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Bureau urges NPA to automate processes

The Director-General of BPSR, Dr Dasuki Arabi and Mr Alhassan Abubakar, Acting General Manger, Abuja National Office, NPA

By Salisu Sani-Idris

Bureau of Public Service Reform (BPSR) on Tuesday urged the Nigerian Ports Authority (NPA) to automate all its documentation and payment processes as a one stop shop to enhance ease of doing business at the nation’s ports.

The Director-General of BPSR, Dr Dasuki Arabi, made the call at the 2022 edition of BPSR Lunch Time Seminar on the Contribution of NPA in Enhancing Economic Growth and the Ease of Doing Business in Nigeria, in Abuja.

Arabi said that the measure would complement the efforts of NPA towards eradicating the perceived bureaucratic bottlenecks that had been responsible for the high cost of doing business at Nigerian ports.

” There is need to automate the documentation and payment processes, terminal operators, shipping operators, and government agencies at the ports.

” If all these processes are automated, as a one stop shop, it will ease transactions and reduce time and cost of doing business.

” The Nigerian Ports Authority (NPA), however, has been consistently making efforts to relieve the importers and ports operators with several incentives.”

He noted that port operations such as scheduling of arriving vessels, allocation of wharf space and cranes to serve the vessels, loading and unloading of cargoes were very vital to Nigeria’s economy.

” Port Operators attributed the following factors as contributing to the high cost of doing business at the ports to include gridlock on the port access roads, delay in scanning and physical examination, duplicated charges and charges not tied to services.

” Other factors were lack of holding bay and trailer parks; unethical conduct of shipping companies and terminal operators; infrastructure problem; customs procedure and associated delays.

” The Nigeria Ports Authority in implementing the executive order on ease of doing business, is addressing these and other related challenges.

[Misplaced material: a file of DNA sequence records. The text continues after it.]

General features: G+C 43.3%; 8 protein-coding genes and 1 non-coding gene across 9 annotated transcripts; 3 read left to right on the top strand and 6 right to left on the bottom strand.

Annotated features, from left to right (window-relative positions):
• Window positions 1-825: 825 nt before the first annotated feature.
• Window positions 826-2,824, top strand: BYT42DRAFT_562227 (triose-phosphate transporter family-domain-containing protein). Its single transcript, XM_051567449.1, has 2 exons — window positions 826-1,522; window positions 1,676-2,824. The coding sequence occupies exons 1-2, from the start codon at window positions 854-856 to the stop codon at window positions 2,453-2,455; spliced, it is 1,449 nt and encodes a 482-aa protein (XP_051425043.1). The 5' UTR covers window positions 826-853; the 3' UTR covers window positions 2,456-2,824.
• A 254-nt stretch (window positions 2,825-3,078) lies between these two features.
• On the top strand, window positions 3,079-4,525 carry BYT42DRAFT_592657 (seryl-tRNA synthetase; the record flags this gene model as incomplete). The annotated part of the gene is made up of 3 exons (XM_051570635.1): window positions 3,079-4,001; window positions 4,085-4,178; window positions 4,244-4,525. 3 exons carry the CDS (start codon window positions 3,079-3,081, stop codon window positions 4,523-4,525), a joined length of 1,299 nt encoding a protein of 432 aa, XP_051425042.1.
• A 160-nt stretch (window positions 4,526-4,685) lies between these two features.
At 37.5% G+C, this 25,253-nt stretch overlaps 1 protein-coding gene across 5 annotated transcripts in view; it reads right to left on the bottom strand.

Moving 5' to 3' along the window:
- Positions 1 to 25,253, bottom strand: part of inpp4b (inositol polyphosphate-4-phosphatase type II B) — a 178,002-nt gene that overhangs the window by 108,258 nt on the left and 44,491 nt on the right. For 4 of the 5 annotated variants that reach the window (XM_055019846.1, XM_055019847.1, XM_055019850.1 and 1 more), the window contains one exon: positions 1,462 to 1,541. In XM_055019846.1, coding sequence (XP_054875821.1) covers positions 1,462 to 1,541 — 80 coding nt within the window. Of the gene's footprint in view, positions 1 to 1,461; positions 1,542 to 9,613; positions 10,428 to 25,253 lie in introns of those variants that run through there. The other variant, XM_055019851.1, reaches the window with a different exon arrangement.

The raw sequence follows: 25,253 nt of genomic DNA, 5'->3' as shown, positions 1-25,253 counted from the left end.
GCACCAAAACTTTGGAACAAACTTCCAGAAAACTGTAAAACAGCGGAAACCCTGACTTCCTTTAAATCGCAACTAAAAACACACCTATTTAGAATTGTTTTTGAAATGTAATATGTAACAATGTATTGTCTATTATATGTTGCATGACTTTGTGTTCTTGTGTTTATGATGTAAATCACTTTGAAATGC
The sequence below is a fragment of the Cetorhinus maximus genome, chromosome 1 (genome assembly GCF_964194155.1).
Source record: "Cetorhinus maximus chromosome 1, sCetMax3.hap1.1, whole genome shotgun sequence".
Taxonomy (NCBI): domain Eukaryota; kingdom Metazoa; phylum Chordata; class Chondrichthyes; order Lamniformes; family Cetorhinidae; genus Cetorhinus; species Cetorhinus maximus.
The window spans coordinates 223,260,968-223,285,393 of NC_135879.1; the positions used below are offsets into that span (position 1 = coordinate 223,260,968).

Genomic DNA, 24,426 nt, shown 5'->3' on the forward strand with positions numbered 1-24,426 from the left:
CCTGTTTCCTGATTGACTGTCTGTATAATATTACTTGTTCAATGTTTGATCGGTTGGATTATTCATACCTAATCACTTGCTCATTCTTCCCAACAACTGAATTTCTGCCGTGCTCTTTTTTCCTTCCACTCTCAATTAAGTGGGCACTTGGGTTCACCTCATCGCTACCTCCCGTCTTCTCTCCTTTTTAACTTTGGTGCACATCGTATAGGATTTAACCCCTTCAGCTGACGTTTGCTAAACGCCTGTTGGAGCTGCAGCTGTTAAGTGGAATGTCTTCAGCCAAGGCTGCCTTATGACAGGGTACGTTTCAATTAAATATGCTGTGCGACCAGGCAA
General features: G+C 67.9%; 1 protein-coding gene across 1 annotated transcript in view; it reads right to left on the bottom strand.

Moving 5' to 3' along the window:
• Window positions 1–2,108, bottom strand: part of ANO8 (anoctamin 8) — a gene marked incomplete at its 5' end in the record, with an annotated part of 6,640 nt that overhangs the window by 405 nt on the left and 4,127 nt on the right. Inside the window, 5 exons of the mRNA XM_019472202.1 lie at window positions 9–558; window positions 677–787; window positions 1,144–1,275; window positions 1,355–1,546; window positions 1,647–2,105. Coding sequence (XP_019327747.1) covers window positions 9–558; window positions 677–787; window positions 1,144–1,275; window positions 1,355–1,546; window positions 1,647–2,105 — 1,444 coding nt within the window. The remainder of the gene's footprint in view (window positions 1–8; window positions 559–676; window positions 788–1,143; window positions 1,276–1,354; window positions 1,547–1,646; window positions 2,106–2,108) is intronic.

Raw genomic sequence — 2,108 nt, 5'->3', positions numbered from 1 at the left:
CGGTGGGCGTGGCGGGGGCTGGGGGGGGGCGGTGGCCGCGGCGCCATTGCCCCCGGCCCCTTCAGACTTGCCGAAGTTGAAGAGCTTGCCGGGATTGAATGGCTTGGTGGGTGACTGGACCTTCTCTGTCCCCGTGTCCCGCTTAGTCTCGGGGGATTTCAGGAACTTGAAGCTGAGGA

” To enhance economic growth and ease of doing business, the Nigerian Ports Authority went through a reform programme to promote efficiency through a Private-Public Partnership which resulted in the concession of the corporation.

” On this note, some port terminals which were formerly managed and regulated by the Nigerian Port Authority were concessioned to private operations for a period of time,” Arabi said.

In his presentation, the Managing Director of NPA, Mohammed Bello-Koko, said ports were of strategic importance to international trade as nodal point in the international logistics.

Represented by Mr Alhassan Abubakar, Acting General Manger, Abuja National Office, NPA, Bello-Koko said ports industry indirectly contributed to the economy through the facilitation of businesses within other sectors of the economy such as trade, transportation and oil sectors.

” Excessive ports cost or delay can prompt investors to locate new production facilities in other facilities in other countries or regions.

“In many countries, high ports costs have an economic impact similar to generalised imports duty, increasing the cost of all imported goods.”

” It is sufficient to say, therefore, that for the Nigerian Ports Authority to really play its strategic role in the context of our national development and economic growth, it becomes germane that our ports must run in line with the requirements of modern shipping and ports management.

” It is good to note that ports operation is about time and space – both must be optimised to make the ports efficient as it comes with its concomitant effects on ports cost and competitiveness,” he said (NAN)

Edited by Angela Okisor/Idris Abdulrahman

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